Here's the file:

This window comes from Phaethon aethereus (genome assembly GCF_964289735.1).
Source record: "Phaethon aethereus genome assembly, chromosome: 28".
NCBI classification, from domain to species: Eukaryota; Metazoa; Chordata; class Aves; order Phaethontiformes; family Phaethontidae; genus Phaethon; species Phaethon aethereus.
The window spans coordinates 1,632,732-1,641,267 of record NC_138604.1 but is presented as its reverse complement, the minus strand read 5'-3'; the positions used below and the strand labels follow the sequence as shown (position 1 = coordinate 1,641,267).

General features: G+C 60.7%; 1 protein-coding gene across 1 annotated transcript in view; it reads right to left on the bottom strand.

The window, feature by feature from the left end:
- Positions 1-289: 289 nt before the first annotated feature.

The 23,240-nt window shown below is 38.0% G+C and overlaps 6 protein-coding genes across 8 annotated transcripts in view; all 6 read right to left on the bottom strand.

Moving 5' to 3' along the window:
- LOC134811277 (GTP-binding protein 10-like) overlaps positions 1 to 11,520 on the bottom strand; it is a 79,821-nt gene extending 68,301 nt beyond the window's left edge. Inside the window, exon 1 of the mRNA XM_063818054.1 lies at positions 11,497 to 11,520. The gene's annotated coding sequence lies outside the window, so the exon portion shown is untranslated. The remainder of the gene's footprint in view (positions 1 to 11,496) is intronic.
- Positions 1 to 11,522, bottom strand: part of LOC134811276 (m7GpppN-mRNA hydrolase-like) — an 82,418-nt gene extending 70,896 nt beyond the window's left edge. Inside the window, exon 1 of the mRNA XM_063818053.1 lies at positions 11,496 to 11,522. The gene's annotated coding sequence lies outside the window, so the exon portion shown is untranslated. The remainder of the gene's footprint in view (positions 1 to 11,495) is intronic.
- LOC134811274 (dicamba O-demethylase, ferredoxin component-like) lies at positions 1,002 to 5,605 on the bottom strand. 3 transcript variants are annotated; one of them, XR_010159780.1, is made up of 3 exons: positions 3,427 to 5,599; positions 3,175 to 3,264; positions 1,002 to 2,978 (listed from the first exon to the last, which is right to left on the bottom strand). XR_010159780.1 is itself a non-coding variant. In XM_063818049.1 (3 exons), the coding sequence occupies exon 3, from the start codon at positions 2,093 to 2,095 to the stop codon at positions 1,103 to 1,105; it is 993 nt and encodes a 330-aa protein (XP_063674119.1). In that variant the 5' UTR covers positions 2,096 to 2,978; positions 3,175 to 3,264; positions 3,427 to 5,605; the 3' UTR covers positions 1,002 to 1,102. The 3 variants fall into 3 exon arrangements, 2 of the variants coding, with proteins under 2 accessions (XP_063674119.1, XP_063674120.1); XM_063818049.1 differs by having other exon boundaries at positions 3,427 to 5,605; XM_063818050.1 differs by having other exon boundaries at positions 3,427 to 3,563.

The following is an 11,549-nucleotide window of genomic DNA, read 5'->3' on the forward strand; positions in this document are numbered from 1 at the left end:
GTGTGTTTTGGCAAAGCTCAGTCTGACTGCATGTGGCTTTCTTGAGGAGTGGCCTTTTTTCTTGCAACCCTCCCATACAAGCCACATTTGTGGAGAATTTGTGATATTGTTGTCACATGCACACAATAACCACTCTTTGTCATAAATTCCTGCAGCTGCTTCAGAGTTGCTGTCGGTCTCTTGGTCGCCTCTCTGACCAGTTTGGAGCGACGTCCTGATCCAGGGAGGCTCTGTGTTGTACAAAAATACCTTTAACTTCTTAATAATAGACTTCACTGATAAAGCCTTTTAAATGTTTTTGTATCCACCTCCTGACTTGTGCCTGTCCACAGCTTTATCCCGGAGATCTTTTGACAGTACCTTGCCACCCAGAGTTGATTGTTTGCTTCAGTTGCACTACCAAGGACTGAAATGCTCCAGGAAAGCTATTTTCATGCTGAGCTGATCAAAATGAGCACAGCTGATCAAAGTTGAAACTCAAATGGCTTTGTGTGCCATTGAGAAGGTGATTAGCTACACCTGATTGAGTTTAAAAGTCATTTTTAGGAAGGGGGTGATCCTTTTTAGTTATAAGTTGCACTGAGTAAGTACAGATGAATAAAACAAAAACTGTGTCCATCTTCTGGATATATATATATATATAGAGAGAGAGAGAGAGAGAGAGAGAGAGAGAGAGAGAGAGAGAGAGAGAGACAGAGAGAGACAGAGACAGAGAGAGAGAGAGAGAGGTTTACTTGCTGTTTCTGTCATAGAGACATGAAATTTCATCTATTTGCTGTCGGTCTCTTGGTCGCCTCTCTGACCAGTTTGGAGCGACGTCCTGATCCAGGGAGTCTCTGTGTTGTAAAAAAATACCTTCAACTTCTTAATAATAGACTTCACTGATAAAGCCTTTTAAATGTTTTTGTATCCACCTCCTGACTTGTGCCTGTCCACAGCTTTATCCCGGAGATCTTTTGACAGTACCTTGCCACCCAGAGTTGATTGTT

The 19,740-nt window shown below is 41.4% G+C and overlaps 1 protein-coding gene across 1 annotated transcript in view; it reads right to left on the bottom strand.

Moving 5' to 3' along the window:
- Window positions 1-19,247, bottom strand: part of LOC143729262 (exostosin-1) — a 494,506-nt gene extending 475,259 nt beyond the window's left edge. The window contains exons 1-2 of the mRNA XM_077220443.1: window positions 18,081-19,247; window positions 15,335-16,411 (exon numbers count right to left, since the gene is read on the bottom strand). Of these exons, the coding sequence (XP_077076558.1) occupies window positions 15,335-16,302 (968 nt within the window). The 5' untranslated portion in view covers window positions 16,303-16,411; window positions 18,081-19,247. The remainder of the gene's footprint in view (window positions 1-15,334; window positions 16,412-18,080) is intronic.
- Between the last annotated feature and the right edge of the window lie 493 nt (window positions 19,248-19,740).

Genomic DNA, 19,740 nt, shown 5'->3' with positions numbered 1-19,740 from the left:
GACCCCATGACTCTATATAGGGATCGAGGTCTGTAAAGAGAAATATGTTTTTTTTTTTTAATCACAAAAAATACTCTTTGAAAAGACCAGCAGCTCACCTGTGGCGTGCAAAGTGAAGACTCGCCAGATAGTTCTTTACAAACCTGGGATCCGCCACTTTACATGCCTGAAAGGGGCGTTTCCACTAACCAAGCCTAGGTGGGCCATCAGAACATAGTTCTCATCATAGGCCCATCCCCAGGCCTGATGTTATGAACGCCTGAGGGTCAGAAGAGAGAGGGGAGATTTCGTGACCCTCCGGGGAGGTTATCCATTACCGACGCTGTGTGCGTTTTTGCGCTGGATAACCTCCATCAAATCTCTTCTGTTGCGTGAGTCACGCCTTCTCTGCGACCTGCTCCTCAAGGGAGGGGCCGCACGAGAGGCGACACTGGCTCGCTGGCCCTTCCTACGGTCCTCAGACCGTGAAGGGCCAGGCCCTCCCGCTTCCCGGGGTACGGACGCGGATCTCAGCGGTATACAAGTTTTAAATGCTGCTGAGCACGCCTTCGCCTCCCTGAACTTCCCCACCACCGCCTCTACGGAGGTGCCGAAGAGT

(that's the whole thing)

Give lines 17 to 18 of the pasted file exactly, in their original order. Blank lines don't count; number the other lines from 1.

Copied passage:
- Window positions 1-19,247, bottom strand: part of LOC143729262 (exostosin-1) — a 494,506-nt gene extending 475,259 nt beyond the window's left edge. The window contains exons 1-2 of the mRNA XM_077220443.1: window positions 18,081-19,247; window positions 15,335-16,411 (exon numbers count right to left, since the gene is read on the bottom strand). Of these exons, the coding sequence (XP_077076558.1) occupies window positions 15,335-16,302 (968 nt within the window). The 5' untranslated portion in view covers window positions 16,303-16,411; window positions 18,081-19,247. The remainder of the gene's footprint in view (window positions 1-15,334; window positions 16,412-18,080) is intronic.
- Between the last annotated feature and the right edge of the window lie 493 nt (window positions 19,248-19,740).